This initial group of four was so successful that later groups were told to bring at least two problems, so that if one was solved, they would have another one ready. [Of the forty-four problems attempted by twenty-seven subjects, only four were scored “no solution obtained.” Twenty problems were scored “new avenues for investigation opened.”1 One participant voiced what seemed to be true for many of the subjects: “The ideas considered and developed in the session appear as important steps, and the period of the session was the single most productive period of work on this problem I have had in the several months preceding or following the session.”2 As an indirect measurement of the perceived value of the process, many colleagues of those in the original study eagerly volunteered to be prospective subjects.
I visited the website and have some observations. James Fadiman has written a book entitled The Psychedelic Explorer’s Guide: Safe, Therapeutic and Sacred Journeys. Sacred is a synonym for "Holy." Right there, Fadiman sounds like a psychedelic fanboy rather than an objective scientist.
I see no indication that the article there has been peer reviewed. And no wonder, with other articles appearing there like "Can Mediums Really Talk to the Dead?," "The Power of Premonition," and "Mythic Visions for Uncertain Times," they probably don't have any peers, unless they, too, are psychedelic or occult
The specialty of the author of "Can Mediums Really Talk to the Dead," Julie Beischel's seems to be the occult, as she's widely published in parapsychological publications, with a lot of concentration on contacting the dead. (Queue up the Twilight Zone theme here.) Dean Radin is her co-author and he seems to specialize in similar themes. One of his "academic" gems is "Testing the plausibility of psi-mediated computer system failures," which I hazard no respectable scientist would even agree to peer review.
It seems to me that their work is just one level above bending spoons with the mind or TV's Ghost Hunters.
A journal that countenances that sort of work is hard to take very seriously, I must say.
Anyway, Fadiman's stuff sounds like non-peer reviewed psychobabble. When his work hits the mainstream, let me know. Until then, his work is very much outside the realm of respectable science.
"Yes, drugs can alter the mind. More specifically, YOURS!"
Can you show me something that supports your claims that drugs only alter MY mind?
I can't provide evidence. I never said that.
Would you give LSD a try Unseen?
Are you making an offer of illicit drugs? I think you'll find you're violating the Terms of Service. Or if there isn't a term covering that, there soon would be.
Now, why would I want to alter my mind? So that I can have a flashback? So that I can experience tachycardia? So that I can risk a bad trip? So that I can do something that might endanger me or others?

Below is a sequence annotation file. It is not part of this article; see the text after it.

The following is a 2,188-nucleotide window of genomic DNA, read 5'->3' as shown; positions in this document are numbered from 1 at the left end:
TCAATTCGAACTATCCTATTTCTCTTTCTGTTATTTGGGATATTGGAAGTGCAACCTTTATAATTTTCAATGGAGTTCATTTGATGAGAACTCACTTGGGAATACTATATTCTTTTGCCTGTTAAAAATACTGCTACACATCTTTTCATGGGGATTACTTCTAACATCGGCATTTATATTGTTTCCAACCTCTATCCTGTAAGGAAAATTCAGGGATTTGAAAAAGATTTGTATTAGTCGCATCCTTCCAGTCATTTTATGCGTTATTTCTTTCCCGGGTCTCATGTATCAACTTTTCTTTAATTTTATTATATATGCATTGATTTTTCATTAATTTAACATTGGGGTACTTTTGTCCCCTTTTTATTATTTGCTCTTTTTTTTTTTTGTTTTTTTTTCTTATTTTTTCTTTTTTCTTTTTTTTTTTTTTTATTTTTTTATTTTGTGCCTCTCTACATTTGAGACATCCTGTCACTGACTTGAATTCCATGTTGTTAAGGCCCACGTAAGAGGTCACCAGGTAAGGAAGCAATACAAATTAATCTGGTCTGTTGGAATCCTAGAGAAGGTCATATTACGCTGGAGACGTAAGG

I can think of better things to do.
"Are you making an offer of illicit drugs?"
I asked would you try it - NOT do you want some.
"Or if there isn't a term covering that, there soon would be."
"Now, why would I want to alter my mind? So that I can have a flashback? So that I can experience tachycardia? So that I can risk a bad trip? So that I can do something that might endanger me or others?"
Ive been searching around for some negative opinions on LSD - the only place I can find anything is in places like Christian Forums.
They say things like:
"Don't know, not been there. With God why the drugs? I just get high on God."
Psychological: Hallucinations, increased color perception, altered mental state, thought disorders, temporary psychosis, delusions, body image changes, and impaired depth, time and space perceptions. Users may feel several emotions at once or swing rapidly from one emotion to another. “Bad trips” may consist of severe, terrifying thoughts and feelings, fear of losing control, and despair.
Physiological: Tachycardia, hypertension, dilated pupils, sweating, loss of appetite, sleeplessness, dry mouth, tremors, speech difficulties, and piloerection.
Side Effect Profile: Rhabdomyolysis, renal failure, prolonged mania, panic, impairment in color discrimination, and residual visual effects have been described. LSD users may manifest relatively long-lasting psychoses, such as schizophrenia or severe depression. (source)
Once again you aren't paying attention. Please actually read what I'm writing before you respond to avoid wasting my time. I stated I had just started a stretch of 12 hour shifts when this thread got hot so I made a bulk reply to trends I was seeing - and now you are acting like I've been reading every post all day long.
You said Dawkinds and Harris had something to contribute to this discussion and I asked you for a link. If such a link existed, I assume you would have posted it - but we all know how you react when asked for a citation. Typical theist.
Who's not paying attention?
Who are you talking at?
If its me - then I dont give a rats ass about your 12 hour shifts - Not my problem.
This is your thread - your responsibility. - Im not wasting my time walking you around your own thread to show you where things are.. Are you for real? -
You go back and read everything or go ask one of your minions.
Again, same zero evidence response - typical.
lol - You sure sorted me out then ...